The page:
EVGA GTX 580 Hydro Copper 2 review

Want to get your graphics card wet without drowning it?

EVGA GTX 580 Hydro Copper 2
In-built water cooling seems to do little to improve the frame rates of the Hydro Copper 2

Why you can trust TechRadar We spend hours testing every product or service we review, so you can be sure you’re buying the best. Find out more about how we test.

Size matters

EVGA gtx 580 hydro copper 2

One of the best things about the EVGA GTX 580 FTW Hydro Copper 2 is that the water-cooler is much smaller than any suitable air cooler. It's the only way to get a GTX 580 into a single slot space, and therefore not a bad option if you're looking to build an SLI system and can afford it.

Plus, it's only ever going to be as noisy as your water-cooling system (that is, not very), and reduces the amount by which the GPU heats up the components around it.

It's not for the faint hearted, though. Strangely, there are no instructions included in the box explaining what all the pipe connectors do or how they fit together, so if you're not absolutely sure of what you're doing, don't expect EVGA to help. Or your PC will be taking an early bath, and we wouldn't expect the lifetime warranty of the card to cover it.

We benchmarked the EVGA GeForce GTX 580 FTW Hydro Copper 2 at the highest possible detail settings we could. You'd see more of a pronounced difference between the scores at lower resolutions, but if you're not gaming on a 30-inch screen you'll need to ask yourself whether or not you really need a card like this.

On the bench

The scores were disappointing. In Just Cause 2, the GTX 580 is more than capable of reaching the CPU limit of the game at the highest resolutions, and more GPU megahertz make no difference at all. In fact, it performed better when underclocked to the speeds of its non-augmented peers.

The Shogun 2 benchmark shows that the GTX 580 does scale with speed at high resolution, just not very well. Paying almost £200 for an extra frame per second would be foolish beyond belief. What's worse is that even though the cooler itself never let the core temperature rise above 46°C, the card wouldn't clock above around 950MHz, hitting a wall as soon as it was pushed close to that number.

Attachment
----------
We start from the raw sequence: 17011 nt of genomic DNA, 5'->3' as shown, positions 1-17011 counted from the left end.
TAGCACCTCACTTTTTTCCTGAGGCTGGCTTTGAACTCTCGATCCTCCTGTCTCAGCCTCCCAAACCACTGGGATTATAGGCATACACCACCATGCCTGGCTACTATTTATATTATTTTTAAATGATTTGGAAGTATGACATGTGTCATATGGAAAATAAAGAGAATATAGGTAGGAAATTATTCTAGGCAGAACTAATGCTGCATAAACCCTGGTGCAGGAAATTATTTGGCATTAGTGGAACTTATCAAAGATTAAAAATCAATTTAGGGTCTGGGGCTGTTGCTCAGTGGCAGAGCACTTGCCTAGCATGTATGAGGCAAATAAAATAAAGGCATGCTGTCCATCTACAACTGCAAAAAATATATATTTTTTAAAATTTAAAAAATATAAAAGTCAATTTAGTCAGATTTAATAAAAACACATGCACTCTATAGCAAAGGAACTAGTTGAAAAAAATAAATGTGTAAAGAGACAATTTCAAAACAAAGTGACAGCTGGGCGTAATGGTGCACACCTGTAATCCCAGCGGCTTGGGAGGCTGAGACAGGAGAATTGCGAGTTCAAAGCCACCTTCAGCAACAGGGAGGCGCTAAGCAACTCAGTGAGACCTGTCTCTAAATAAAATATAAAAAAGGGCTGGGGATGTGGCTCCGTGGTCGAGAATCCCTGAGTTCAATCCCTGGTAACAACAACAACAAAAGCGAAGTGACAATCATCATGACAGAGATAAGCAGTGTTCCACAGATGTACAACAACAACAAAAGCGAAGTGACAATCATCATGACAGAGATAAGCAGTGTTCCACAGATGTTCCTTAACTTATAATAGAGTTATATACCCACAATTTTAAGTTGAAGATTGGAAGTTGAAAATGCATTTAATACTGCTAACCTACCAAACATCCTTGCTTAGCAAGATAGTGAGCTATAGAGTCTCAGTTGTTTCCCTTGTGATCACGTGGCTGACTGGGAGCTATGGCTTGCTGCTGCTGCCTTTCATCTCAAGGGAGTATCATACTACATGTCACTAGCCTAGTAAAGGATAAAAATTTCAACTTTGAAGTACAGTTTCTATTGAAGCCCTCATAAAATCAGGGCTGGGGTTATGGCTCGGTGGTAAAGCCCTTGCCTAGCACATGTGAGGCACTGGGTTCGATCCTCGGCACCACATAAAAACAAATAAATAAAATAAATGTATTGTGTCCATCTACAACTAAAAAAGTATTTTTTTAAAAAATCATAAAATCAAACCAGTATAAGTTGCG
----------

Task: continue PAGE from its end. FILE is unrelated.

In a carefully tuned system you might be able to get a little more speed out of it, but not a great deal. Fermi is a big, complex design and there are limitations there you just can't go over.

TechRadar Labs

Tech labs

DirectX 11 gaming performance
Shogun 2: Frames per second: Higher is better
Nvidia GTX 580: 17
EVGA GTX 580 Hydro: 19

DirectX 10 gaming performance
Just Cause 2: Frames per second: Higher is better
Nvidia GTX 580: 118
EVGA GTX 580 Hydro: 115

Thermal performance
GTX 580 Hydro: Degrees Centigrade: Lower is better
Stock speeds: 46
Overclocked: 46

Best option?

Which leaves the EVGA card in a bit of a quandary. It looks lovely, and it's hard not to admire EVGA's determination to keep purist water-cooling alive, but with so many other options around multi-monitors and 3D gaming to consider at the moment, it's not the best way to blow nearly £600 on making games better.

A properly water-cooled system is about more than just money and performance, it's a hand-built work of nerd-art you'll be proud of in years to come. EVGA's FTW Hydro Cooler 2 is beautifully engineered to fit into such a system, and runs silently when fully plumbed in.

Unfortunately, though, there's just not always enough of a performance benefit to watercooling any more. Admittedly, keeping the GPU core temperature down to a fraction of what an air cooler can is an achievement. And it will also lengthen the life of your chip – but the actual in-game benefits are marginal.

Sadly then, there are just too many other things you could do with that cash to blow it on the FTW Hydro.

Follow TechRadar Reviews on Twitter: http://twitter.com/techradarreview